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10 Fitness myths busted and what really works

Kathy A. Johnson is a freelance writer and editor in central Florida. Her work has appeared online and in print publications ranging from Mothers & More Forum to Horse Journal.

The truth about fitness myths

You’ve heard crunches are the cure-all for the lower belly pooch. You’ve seen fellow joggers lugging dumbbells on their treks. You’ve even tried working out hard every day to get fit because your friends tell you more is better. But, do these widely spread fitness myths really get the fitness job done? The truth is that fitness myths actually can keep you from exercising effectively, may put you at risk for injury, and even discourage you from working out at all because they set you up to have unrealistic expectations. Here we bust 10 fitness myths that may be keeping you from reaching your fitness goals.

Woman doing sit ups

Fitness myth #1:

Crunches will give you a flat belly.

Sorry: You can't choose where you lose fat. Abdominal workouts strengthen your muscles but won't melt away the fat that lies over them. Burn belly fat the same way you burn all excess fat: by doing cardiovascular exercise and strength training.

Fitness myth #2:

Weight machines are better than free weights.

"Not necessarily," says Paul Killian, a strength and conditioning specialist certified by the National Strength and Conditioning Association (NSCA). "If you're doing a routine that is appropriate for you, then using free weights is just as safe. Don't limit yourself to machines." Machines must be adjusted correctly for your height and weight to be safe, also. Without a professional to help with the right settings, you put yourself at risk for injury.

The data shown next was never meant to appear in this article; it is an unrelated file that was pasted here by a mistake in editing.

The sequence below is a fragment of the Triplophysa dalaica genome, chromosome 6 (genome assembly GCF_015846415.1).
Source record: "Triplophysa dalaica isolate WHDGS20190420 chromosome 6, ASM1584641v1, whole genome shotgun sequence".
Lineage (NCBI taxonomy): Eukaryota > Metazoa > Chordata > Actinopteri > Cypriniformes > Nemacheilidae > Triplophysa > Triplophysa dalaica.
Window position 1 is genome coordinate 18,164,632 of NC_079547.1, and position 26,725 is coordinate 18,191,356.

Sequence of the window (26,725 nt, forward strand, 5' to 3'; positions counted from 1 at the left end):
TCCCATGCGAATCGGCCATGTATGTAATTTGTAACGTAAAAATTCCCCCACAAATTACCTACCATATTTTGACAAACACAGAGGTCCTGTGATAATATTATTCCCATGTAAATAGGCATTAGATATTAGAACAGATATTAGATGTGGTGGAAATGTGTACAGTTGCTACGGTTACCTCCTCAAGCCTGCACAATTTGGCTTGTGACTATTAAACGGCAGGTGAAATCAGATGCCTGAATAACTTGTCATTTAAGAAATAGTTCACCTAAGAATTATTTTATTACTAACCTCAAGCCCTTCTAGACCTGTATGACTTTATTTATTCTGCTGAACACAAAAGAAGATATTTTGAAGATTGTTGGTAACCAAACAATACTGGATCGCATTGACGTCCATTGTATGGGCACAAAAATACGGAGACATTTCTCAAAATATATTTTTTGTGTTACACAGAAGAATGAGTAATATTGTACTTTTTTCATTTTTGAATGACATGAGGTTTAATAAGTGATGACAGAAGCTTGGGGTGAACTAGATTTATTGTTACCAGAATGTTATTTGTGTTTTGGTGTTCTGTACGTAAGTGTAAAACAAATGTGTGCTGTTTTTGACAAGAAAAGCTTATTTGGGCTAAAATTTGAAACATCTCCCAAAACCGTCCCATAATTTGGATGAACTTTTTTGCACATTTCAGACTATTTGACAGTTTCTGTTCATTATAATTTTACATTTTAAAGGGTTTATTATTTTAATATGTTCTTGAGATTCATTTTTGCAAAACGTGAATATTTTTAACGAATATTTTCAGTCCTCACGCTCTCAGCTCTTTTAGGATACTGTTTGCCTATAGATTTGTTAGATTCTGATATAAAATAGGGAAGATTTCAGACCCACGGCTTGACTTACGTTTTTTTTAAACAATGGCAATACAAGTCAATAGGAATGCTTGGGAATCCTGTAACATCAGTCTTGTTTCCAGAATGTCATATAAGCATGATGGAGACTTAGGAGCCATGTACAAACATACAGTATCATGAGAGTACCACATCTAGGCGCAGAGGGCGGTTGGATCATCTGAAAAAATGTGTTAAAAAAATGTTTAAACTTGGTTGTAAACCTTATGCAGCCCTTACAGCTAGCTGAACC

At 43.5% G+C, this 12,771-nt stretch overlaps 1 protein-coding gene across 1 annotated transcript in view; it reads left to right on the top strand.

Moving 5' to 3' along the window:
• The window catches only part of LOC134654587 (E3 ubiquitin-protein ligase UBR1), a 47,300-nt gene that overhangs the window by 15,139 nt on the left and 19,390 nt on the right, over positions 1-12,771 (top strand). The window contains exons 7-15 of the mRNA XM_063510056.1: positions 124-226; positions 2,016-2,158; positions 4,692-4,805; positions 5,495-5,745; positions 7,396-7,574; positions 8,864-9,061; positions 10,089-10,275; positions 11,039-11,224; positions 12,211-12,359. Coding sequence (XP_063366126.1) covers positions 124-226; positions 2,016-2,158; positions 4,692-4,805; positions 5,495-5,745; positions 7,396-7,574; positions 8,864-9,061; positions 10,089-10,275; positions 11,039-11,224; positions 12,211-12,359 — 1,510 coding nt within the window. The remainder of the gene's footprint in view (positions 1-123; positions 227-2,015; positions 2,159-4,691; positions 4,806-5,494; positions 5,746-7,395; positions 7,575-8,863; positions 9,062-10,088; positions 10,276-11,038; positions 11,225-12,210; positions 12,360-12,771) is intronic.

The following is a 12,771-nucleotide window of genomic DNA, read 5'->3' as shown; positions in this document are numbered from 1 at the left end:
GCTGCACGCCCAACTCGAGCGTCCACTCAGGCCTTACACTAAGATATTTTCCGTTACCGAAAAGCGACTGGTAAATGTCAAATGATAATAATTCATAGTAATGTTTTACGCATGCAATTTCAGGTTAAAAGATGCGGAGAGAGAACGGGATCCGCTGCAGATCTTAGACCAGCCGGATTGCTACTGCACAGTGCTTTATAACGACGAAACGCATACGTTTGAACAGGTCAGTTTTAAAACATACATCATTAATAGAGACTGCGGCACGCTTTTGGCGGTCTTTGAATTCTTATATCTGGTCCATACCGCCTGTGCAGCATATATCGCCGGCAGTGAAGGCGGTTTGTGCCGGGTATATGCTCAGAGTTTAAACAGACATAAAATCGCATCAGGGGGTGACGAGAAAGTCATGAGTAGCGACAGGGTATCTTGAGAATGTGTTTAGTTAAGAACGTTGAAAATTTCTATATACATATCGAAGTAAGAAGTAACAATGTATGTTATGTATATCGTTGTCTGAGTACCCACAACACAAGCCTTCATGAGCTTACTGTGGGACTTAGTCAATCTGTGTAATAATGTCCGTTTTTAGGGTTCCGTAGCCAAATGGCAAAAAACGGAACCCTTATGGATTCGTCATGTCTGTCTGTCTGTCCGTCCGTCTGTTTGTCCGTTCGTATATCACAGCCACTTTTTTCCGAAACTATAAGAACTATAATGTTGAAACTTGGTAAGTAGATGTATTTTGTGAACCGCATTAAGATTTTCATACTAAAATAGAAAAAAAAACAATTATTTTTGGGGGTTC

Fitness myth #3:

Holding weights while doing cardio burns more calories.

You've seen them -- those power walkers swinging dumbbells while racking up the miles. While you do burn slightly more calories this way, you also increase your risk of injury, especially to your elbows or shoulders. A safer way to pump up your calorie burn is to increase your workout intensity (for example, jog instead of walk) or add interval training to your cardio workouts.

Fitness myth #4:

Yoga and stretching will make your muscles long and lean.

Yoga and stretching both benefit your body, but they can't permanently lengthen your muscles. The only way to look leaner is to lose body fat through diet and exercise.

Fitness myth #5:

Being skinny is the same as being fit.

True fitness is more than a number on the scale or a jeans size. You can be quite slender but still fail to have a healthy cardiovascular system and strong and flexible muscles.

Up next: More fitness myths >>

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